My 6- and 8-year-olds play this game called “The Cool Guy Game.” They play All. The. Time. And it’s not in the way that many kids obsessively play with new toys and then quickly forget about them. They’ve been playing this game for years. Sometimes they play for hours at a time, multiple days per week. Here’s what I know about it: 

  1. It is called “The Cool Guy Game”
  2. When they play, my 6-year-old becomes “Connor” (not his real name)

That’s seriously all I know. It’s their game and their world. They have invented a world where they don’t argue with, undercut, or belittle each other. This imaginative play is practice for the “real world” as they learn how to be kind to each other and how to work together to solve problems. Perhaps most importantly, this game gives them something often denied to children: agency. No one tells them who, what, when, where, why, or how to play. Their play is uninhibited. Their choices are free. Their imaginary life is completely in their control.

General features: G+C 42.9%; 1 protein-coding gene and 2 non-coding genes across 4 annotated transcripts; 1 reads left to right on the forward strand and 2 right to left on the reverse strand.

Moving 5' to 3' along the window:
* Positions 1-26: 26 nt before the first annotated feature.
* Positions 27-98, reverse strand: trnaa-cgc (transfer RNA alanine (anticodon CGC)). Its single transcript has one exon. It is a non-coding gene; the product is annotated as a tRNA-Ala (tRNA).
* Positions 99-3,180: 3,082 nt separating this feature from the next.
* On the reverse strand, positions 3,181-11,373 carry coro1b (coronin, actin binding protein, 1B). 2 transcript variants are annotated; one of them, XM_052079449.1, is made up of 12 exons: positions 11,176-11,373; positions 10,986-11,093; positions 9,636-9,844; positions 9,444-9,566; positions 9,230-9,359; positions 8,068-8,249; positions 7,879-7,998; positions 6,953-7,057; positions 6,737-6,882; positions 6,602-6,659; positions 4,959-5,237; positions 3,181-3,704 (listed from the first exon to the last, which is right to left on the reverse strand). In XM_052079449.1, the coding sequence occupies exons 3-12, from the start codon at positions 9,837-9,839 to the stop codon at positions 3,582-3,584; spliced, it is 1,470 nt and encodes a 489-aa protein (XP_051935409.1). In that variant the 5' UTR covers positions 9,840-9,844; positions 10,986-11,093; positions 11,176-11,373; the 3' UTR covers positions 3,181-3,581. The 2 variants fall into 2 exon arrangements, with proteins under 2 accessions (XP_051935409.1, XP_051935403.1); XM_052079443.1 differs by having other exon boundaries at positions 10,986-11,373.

Of course, this game evolved out of boredom. 

I believe that most kids do not get enough of this. As an educator and parent, I see so many kids who don’t have time to be bored. Their days are as scheduled as their parents’, or even more so: before school, in school, after school, and for most of the summer, adults are telling them exactly what to do and when and how to do it— all the way down to what clothes they wear and how to style their hair. They don’t have time to explore, test, observe, hypothesize, or challenge the world around them in their own ways.

When are kids supposed to develop agency? When do they get to make their own free choices about what to do, when, and how to do it? 

Now seems good. During this period of COVID-19-induced self-isolation, we can help kids embrace boredom and develop agency. And a really great way to do this is through free play. 

Play is serious work. But don’t take my word for it. Here are some other people who think play matters: